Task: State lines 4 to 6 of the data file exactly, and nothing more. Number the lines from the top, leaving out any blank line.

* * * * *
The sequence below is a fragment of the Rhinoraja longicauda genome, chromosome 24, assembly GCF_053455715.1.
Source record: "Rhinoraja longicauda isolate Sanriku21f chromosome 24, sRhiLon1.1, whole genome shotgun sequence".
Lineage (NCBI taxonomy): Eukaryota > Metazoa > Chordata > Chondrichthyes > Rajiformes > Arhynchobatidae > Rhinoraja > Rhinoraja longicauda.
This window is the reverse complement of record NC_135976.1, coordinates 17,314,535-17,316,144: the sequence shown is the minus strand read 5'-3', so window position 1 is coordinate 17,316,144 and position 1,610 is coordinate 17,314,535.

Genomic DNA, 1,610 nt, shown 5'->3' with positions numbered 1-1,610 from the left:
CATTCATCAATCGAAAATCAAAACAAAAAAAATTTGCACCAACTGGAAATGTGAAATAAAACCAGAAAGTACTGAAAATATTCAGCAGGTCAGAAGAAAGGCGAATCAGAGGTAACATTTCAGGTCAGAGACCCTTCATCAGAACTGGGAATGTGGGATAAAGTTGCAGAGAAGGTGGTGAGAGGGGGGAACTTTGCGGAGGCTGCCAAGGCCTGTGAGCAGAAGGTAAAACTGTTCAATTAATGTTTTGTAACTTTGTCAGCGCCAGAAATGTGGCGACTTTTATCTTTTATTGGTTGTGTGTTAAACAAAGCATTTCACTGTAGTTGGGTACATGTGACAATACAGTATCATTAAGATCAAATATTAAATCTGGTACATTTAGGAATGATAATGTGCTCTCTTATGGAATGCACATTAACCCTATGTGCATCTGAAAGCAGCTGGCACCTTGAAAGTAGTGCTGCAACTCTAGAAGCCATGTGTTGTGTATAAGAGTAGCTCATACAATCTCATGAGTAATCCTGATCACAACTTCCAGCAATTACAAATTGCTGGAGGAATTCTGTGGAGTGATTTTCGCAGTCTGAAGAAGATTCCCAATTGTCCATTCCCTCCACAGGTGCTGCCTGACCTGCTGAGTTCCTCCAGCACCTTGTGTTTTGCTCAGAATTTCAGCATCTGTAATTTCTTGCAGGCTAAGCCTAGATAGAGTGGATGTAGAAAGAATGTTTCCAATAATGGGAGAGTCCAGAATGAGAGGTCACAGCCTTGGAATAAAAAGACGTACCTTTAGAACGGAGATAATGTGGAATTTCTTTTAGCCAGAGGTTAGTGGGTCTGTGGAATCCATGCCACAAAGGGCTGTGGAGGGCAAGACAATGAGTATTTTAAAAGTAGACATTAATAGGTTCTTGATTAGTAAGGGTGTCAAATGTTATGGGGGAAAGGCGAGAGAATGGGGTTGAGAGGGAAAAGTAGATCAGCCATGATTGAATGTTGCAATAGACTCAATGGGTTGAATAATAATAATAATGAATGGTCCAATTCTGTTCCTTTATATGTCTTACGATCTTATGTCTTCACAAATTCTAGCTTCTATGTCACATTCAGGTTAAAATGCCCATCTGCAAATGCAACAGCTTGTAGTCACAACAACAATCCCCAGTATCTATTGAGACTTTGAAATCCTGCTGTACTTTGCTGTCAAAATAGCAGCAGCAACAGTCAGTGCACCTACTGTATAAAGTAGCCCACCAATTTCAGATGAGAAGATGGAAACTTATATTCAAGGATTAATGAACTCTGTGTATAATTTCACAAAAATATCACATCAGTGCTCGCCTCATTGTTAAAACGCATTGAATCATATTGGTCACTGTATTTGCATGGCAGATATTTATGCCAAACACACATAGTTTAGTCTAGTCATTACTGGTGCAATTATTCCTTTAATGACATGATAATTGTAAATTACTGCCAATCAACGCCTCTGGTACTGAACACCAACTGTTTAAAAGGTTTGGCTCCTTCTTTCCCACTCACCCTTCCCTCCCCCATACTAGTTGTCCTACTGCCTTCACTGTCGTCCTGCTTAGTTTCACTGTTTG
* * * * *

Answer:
This window is the reverse complement of record NC_135976.1, coordinates 17,314,535-17,316,144: the sequence shown is the minus strand read 5'-3', so window position 1 is coordinate 17,316,144 and position 1,610 is coordinate 17,314,535.

Genomic DNA, 1,610 nt, shown 5'->3' with positions numbered 1-1,610 from the left:
CATTCATCAATCGAAAATCAAAACAAAAAAAATTTGCACCAACTGGAAATGTGAAATAAAACCAGAAAGTACTGAAAATATTCAGCAGGTCAGAAGAAAGGCGAATCAGAGGTAACATTTCAGGTCAGAGACCCTTCATCAGAACTGGGAATGTGGGATAAAGTTGCAGAGAAGGTGGTGAGAGGGGGGAACTTTGCGGAGGCTGCCAAGGCCTGTGAGCAGAAGGTAAAACTGTTCAATTAATGTTTTGTAACTTTGTCAGCGCCAGAAATGTGGCGACTTTTATCTTTTATTGGTTGTGTGTTAAACAAAGCATTTCACTGTAGTTGGGTACATGTGACAATACAGTATCATTAAGATCAAATATTAAATCTGGTACATTTAGGAATGATAATGTGCTCTCTTATGGAATGCACATTAACCCTATGTGCATCTGAAAGCAGCTGGCACCTTGAAAGTAGTGCTGCAACTCTAGAAGCCATGTGTTGTGTATAAGAGTAGCTCATACAATCTCATGAGTAATCCTGATCACAACTTCCAGCAATTACAAATTGCTGGAGGAATTCTGTGGAGTGATTTTCGCAGTCTGAAGAAGATTCCCAATTGTCCATTCCCTCCACAGGTGCTGCCTGACCTGCTGAGTTCCTCCAGCACCTTGTGTTTTGCTCAGAATTTCAGCATCTGTAATTTCTTGCAGGCTAAGCCTAGATAGAGTGGATGTAGAAAGAATGTTTCCAATAATGGGAGAGTCCAGAATGAGAGGTCACAGCCTTGGAATAAAAAGACGTACCTTTAGAACGGAGATAATGTGGAATTTCTTTTAGCCAGAGGTTAGTGGGTCTGTGGAATCCATGCCACAAAGGGCTGTGGAGGGCAAGACAATGAGTATTTTAAAAGTAGACATTAATAGGTTCTTGATTAGTAAGGGTGTCAAATGTTATGGGGGAAAGGCGAGAGAATGGGGTTGAGAGGGAAAAGTAGATCAGCCATGATTGAATGTTGCAATAGACTCAATGGGTTGAATAATAATAATAATGAATGGTCCAATTCTGTTCCTTTATATGTCTTACGATCTTATGTCTTCACAAATTCTAGCTTCTATGTCACATTCAGGTTAAAATGCCCATCTGCAAATGCAACAGCTTGTAGTCACAACAACAATCCCCAGTATCTATTGAGACTTTGAAATCCTGCTGTACTTTGCTGTCAAAATAGCAGCAGCAACAGTCAGTGCACCTACTGTATAAAGTAGCCCACCAATTTCAGATGAGAAGATGGAAACTTATATTCAAGGATTAATGAACTCTGTGTATAATTTCACAAAAATATCACATCAGTGCTCGCCTCATTGTTAAAACGCATTGAATCATATTGGTCACTGTATTTGCATGGCAGATATTTATGCCAAACACACATAGTTTAGTCTAGTCATTACTGGTGCAATTATTCCTTTAATGACATGATAATTGTAAATTACTGCCAATCAACGCCTCTGGTACTGAACACCAACTGTTTAAAAGGTTTGGCTCCTTCTTTCCCACTCACCCTTCCCTCCCCCATACTAGTTGTCCTACTGCCTTCACTGTCGTCCTGCTTAGTTTCACTGTTTG